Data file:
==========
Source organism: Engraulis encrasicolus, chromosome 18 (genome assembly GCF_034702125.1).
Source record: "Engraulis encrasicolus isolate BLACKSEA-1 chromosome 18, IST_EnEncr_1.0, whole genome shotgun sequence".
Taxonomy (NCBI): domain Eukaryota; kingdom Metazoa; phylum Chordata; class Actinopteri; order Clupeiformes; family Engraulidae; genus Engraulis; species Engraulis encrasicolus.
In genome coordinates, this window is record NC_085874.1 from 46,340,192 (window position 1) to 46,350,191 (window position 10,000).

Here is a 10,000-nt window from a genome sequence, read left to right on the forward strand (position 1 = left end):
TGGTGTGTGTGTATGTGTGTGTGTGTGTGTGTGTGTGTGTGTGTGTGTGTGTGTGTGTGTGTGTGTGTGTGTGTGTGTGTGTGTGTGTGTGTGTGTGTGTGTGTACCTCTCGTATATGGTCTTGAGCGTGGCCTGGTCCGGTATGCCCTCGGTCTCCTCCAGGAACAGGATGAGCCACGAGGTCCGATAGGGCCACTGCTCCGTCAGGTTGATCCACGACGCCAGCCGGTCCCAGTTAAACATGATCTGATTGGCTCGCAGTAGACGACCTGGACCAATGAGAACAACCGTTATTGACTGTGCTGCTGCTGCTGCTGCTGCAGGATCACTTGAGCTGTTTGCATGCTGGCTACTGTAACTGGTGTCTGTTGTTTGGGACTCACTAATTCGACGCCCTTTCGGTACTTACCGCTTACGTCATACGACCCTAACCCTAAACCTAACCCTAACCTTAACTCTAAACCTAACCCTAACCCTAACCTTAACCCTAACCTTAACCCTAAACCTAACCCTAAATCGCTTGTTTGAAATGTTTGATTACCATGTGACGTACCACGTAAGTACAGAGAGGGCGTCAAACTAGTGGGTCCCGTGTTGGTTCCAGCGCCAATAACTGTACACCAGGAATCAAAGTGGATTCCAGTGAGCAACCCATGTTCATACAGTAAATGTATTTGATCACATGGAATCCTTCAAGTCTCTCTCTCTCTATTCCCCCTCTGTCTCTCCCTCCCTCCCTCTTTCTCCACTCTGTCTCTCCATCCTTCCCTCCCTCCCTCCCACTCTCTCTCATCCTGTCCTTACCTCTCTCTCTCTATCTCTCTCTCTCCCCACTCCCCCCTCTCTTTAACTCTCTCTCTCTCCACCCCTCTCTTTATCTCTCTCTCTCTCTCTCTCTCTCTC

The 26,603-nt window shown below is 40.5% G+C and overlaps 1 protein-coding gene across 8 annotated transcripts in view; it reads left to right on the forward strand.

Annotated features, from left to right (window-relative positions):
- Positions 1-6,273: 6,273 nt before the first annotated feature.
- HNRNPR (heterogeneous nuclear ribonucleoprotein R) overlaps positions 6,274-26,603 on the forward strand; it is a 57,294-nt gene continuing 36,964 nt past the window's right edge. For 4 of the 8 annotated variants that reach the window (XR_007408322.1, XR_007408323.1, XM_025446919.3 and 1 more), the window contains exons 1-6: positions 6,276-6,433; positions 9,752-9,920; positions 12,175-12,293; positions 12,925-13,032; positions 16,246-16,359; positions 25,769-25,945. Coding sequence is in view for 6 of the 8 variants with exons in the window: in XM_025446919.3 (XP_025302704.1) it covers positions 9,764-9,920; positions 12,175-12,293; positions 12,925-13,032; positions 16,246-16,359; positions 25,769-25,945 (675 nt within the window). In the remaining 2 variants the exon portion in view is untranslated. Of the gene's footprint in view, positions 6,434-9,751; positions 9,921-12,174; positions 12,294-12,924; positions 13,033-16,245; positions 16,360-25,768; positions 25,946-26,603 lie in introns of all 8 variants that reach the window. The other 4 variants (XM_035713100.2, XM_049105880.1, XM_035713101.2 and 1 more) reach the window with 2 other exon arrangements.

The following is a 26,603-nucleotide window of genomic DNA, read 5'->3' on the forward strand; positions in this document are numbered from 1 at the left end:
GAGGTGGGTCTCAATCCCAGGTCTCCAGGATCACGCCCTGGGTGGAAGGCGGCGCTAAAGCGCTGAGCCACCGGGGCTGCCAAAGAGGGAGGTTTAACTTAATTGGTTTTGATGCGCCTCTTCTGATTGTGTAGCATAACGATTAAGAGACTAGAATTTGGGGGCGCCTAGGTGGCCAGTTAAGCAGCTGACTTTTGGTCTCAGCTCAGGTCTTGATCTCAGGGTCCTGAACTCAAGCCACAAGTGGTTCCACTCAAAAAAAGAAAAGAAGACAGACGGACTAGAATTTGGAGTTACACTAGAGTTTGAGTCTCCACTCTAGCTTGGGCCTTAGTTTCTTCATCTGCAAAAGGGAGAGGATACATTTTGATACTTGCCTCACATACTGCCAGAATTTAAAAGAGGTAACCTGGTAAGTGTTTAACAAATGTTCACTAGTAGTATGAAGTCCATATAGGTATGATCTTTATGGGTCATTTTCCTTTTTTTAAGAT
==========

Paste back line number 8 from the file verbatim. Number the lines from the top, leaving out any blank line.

Annotated features, from left to right (window-relative positions):